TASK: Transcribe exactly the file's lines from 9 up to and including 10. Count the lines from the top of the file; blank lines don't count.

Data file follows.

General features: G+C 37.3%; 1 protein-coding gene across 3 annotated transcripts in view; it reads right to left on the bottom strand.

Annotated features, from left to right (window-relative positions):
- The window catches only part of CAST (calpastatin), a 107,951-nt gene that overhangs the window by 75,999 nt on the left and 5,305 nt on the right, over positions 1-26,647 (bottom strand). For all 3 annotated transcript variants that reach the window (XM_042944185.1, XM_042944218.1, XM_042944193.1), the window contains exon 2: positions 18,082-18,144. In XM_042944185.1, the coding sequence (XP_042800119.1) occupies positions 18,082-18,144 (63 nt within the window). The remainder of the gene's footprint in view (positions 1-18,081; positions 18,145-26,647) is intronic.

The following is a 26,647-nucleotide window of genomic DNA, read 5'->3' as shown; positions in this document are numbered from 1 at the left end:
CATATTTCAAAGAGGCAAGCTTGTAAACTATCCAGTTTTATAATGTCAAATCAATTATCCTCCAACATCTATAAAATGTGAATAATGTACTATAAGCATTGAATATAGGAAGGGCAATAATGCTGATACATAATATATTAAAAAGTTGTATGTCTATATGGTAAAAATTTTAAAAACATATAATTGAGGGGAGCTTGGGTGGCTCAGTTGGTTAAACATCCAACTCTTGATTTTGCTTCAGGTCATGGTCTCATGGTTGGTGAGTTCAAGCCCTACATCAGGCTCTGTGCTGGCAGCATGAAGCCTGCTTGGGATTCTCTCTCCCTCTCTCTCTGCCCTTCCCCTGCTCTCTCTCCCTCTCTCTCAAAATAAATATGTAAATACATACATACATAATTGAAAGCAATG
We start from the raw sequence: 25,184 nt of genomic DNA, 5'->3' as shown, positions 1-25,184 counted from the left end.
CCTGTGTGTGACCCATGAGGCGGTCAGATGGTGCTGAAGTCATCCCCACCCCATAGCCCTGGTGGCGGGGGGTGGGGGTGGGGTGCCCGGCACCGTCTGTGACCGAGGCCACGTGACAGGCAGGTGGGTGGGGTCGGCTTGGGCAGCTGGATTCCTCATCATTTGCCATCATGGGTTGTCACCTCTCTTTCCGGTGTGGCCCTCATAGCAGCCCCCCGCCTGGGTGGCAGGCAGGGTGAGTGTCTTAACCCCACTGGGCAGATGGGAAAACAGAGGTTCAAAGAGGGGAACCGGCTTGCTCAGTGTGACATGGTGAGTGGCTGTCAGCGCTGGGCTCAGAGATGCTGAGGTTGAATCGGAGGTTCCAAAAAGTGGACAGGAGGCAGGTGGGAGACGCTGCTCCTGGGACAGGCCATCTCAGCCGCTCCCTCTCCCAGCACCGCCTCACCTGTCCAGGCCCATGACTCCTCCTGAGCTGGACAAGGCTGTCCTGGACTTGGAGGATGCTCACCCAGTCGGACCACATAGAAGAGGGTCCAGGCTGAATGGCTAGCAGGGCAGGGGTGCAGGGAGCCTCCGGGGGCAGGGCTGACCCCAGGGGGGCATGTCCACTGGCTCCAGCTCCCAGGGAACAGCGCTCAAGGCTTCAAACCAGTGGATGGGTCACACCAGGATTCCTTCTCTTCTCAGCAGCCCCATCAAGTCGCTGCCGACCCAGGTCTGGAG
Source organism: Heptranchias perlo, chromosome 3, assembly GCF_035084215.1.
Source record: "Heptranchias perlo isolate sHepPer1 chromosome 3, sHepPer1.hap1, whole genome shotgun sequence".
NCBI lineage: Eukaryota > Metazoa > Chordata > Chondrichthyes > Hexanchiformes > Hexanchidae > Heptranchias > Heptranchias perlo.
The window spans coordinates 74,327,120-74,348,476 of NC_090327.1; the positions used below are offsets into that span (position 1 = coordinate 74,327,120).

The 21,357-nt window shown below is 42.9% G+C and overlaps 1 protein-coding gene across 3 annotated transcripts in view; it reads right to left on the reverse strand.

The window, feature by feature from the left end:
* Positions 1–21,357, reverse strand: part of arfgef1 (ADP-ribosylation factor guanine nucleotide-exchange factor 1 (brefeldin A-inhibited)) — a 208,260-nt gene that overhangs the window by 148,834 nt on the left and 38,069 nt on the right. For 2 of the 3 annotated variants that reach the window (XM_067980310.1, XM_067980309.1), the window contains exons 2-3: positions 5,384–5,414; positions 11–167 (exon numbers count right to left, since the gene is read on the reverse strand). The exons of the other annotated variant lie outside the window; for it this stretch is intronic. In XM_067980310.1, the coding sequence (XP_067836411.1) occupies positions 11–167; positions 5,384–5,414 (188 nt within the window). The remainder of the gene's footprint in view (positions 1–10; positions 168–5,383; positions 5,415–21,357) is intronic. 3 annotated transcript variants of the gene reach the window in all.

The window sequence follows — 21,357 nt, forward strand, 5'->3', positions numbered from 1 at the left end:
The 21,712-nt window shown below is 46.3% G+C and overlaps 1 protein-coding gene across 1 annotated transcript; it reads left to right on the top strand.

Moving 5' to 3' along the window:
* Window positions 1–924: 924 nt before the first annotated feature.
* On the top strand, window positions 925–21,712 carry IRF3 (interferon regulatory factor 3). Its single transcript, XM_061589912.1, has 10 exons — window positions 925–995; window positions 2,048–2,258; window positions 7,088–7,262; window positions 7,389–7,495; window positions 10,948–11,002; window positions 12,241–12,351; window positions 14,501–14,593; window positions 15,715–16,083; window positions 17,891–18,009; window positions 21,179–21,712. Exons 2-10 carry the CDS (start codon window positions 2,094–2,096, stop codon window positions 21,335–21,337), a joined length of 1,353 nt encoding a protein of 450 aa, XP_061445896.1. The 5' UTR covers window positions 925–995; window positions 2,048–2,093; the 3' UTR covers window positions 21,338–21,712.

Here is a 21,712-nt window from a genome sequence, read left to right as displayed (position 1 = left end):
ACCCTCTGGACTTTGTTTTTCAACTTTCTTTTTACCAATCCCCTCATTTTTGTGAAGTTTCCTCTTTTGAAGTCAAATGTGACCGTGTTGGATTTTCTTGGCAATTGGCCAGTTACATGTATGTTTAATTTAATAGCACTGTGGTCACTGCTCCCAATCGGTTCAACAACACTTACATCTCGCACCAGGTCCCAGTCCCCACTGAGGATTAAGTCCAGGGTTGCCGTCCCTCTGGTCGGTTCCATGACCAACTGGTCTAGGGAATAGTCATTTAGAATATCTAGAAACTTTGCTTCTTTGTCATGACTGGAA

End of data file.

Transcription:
Source record: "Heptranchias perlo isolate sHepPer1 chromosome 3, sHepPer1.hap1, whole genome shotgun sequence".
NCBI lineage: Eukaryota > Metazoa > Chordata > Chondrichthyes > Hexanchiformes > Hexanchidae > Heptranchias > Heptranchias perlo.